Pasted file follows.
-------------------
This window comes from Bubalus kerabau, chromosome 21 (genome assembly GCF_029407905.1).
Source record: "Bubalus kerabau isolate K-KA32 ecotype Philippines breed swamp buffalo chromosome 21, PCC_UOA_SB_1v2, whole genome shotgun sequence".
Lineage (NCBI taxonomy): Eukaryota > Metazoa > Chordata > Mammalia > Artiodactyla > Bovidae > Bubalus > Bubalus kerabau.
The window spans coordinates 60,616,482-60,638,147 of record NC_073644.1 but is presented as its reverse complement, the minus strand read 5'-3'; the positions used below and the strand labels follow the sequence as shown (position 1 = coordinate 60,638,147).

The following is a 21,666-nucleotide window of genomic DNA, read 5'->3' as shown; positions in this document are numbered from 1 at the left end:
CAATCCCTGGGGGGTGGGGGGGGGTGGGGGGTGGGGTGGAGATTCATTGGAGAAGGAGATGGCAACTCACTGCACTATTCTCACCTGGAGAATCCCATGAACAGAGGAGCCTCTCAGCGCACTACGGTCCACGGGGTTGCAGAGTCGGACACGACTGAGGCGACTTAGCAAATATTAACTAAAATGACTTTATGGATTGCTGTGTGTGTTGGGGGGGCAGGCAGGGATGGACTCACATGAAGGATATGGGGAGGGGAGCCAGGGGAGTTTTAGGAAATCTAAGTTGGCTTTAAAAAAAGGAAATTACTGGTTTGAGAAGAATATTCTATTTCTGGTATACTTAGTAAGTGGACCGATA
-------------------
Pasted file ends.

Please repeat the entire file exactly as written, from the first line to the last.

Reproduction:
This window comes from Bubalus kerabau, chromosome 21 (genome assembly GCF_029407905.1).
Source record: "Bubalus kerabau isolate K-KA32 ecotype Philippines breed swamp buffalo chromosome 21, PCC_UOA_SB_1v2, whole genome shotgun sequence".
Lineage (NCBI taxonomy): Eukaryota > Metazoa > Chordata > Mammalia > Artiodactyla > Bovidae > Bubalus > Bubalus kerabau.
The window spans coordinates 60,616,482-60,638,147 of record NC_073644.1 but is presented as its reverse complement, the minus strand read 5'-3'; the positions used below and the strand labels follow the sequence as shown (position 1 = coordinate 60,638,147).

The following is a 21,666-nucleotide window of genomic DNA, read 5'->3' as shown; positions in this document are numbered from 1 at the left end:
CAATCCCTGGGGGGTGGGGGGGGGTGGGGGGTGGGGTGGAGATTCATTGGAGAAGGAGATGGCAACTCACTGCACTATTCTCACCTGGAGAATCCCATGAACAGAGGAGCCTCTCAGCGCACTACGGTCCACGGGGTTGCAGAGTCGGACACGACTGAGGCGACTTAGCAAATATTAACTAAAATGACTTTATGGATTGCTGTGTGTGTTGGGGGGGCAGGCAGGGATGGACTCACATGAAGGATATGGGGAGGGGAGCCAGGGGAGTTTTAGGAAATCTAAGTTGGCTTTAAAAAAAGGAAATTACTGGTTTGAGAAGAATATTCTATTTCTGGTATACTTAGTAAGTGGACCGATA